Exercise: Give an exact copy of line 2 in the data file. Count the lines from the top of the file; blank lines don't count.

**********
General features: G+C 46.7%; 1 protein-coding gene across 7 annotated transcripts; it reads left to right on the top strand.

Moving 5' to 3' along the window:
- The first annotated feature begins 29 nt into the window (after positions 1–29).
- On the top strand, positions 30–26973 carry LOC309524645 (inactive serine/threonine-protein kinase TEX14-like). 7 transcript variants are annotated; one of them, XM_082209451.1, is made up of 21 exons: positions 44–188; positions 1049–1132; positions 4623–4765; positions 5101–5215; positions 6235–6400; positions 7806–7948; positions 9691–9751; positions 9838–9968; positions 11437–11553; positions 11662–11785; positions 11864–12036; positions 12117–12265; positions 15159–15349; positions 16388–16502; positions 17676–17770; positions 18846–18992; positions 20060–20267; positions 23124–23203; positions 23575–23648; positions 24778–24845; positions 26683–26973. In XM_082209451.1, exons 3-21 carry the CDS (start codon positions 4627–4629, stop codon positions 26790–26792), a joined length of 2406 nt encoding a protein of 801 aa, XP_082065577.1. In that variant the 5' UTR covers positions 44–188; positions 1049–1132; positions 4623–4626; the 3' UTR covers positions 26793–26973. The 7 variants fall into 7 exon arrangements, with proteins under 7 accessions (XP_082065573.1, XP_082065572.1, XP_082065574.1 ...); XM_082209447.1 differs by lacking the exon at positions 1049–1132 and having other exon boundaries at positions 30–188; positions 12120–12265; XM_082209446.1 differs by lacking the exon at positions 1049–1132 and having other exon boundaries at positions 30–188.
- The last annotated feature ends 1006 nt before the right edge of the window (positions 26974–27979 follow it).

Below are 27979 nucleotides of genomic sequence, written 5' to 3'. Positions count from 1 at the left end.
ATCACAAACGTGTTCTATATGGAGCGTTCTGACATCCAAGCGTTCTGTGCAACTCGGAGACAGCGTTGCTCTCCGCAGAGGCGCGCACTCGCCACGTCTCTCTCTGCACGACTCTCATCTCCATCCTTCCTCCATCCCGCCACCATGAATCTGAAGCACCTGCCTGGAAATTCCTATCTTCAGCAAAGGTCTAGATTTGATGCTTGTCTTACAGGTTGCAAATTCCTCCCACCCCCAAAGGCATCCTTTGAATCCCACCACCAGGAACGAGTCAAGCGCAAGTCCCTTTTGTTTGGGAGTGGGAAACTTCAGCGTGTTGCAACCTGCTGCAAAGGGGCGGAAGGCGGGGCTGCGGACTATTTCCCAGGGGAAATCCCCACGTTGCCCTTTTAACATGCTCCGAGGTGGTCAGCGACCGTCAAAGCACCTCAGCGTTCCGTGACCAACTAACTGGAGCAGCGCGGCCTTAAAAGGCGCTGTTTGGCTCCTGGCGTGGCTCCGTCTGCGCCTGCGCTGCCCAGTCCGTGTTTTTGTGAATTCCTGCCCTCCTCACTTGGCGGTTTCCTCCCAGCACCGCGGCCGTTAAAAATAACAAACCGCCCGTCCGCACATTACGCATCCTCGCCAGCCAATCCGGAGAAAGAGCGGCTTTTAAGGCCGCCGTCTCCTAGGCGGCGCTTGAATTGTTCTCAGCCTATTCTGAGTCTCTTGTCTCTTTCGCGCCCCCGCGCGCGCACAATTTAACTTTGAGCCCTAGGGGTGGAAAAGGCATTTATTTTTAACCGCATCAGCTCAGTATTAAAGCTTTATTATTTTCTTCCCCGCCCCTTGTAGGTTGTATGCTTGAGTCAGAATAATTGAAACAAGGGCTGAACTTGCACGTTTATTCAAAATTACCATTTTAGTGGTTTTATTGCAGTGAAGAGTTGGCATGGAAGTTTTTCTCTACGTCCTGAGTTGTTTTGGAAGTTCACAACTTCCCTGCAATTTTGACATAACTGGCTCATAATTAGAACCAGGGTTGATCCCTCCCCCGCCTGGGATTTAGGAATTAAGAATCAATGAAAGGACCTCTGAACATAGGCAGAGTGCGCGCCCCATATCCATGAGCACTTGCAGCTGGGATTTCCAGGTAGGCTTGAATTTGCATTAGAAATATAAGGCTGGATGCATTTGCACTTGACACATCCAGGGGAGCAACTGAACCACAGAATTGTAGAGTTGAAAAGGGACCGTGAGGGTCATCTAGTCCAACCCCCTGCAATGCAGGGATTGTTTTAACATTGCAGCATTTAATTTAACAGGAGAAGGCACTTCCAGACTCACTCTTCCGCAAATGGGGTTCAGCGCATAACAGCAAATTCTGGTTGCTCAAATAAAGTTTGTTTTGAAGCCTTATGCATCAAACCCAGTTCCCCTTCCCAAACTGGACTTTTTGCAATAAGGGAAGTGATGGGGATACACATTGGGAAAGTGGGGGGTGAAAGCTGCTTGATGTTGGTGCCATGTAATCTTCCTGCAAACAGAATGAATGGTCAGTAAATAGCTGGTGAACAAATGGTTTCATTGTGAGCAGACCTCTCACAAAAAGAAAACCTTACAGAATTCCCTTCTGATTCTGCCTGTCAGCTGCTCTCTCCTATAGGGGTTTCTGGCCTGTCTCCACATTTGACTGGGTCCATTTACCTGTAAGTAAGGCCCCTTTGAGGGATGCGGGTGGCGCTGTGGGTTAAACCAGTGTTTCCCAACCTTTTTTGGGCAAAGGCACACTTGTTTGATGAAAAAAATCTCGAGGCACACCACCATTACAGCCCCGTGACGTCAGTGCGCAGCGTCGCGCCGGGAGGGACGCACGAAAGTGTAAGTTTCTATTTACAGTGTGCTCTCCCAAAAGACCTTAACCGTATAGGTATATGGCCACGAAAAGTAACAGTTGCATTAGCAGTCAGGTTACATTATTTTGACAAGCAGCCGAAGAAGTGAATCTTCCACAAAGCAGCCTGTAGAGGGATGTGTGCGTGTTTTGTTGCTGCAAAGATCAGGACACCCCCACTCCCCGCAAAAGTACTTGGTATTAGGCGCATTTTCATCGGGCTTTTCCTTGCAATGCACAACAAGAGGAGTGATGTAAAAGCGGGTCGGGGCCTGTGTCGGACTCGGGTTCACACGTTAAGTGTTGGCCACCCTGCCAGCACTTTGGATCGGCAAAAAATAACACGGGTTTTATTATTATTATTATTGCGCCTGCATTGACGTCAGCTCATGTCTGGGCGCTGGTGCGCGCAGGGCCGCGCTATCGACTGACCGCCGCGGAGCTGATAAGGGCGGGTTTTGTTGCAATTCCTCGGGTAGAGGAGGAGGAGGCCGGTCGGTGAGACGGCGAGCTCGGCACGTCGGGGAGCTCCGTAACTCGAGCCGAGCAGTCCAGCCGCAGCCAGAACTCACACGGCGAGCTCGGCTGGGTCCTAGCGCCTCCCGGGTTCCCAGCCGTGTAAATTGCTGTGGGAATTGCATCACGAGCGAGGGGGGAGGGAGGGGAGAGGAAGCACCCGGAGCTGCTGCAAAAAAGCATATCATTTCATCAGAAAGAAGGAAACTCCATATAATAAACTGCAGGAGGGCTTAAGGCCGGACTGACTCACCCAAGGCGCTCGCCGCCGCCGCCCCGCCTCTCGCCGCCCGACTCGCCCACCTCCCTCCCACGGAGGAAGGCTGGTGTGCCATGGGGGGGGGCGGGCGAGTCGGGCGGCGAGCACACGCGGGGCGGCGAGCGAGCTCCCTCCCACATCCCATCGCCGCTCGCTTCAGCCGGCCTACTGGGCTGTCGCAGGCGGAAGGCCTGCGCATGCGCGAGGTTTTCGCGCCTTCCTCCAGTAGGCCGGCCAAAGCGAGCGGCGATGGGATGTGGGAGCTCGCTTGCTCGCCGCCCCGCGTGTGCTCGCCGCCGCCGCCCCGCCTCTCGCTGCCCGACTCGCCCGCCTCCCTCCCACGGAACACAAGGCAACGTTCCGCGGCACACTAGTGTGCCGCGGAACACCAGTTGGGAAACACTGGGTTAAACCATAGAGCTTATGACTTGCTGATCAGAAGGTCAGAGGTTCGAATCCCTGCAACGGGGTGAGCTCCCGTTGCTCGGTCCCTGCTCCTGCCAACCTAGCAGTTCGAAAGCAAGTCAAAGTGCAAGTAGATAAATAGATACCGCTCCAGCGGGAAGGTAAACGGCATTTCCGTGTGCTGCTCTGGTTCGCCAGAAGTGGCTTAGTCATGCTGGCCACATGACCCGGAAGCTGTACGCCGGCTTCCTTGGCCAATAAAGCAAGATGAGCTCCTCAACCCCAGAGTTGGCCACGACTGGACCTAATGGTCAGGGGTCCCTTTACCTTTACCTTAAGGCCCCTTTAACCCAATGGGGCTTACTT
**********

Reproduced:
Moving 5' to 3' along the window: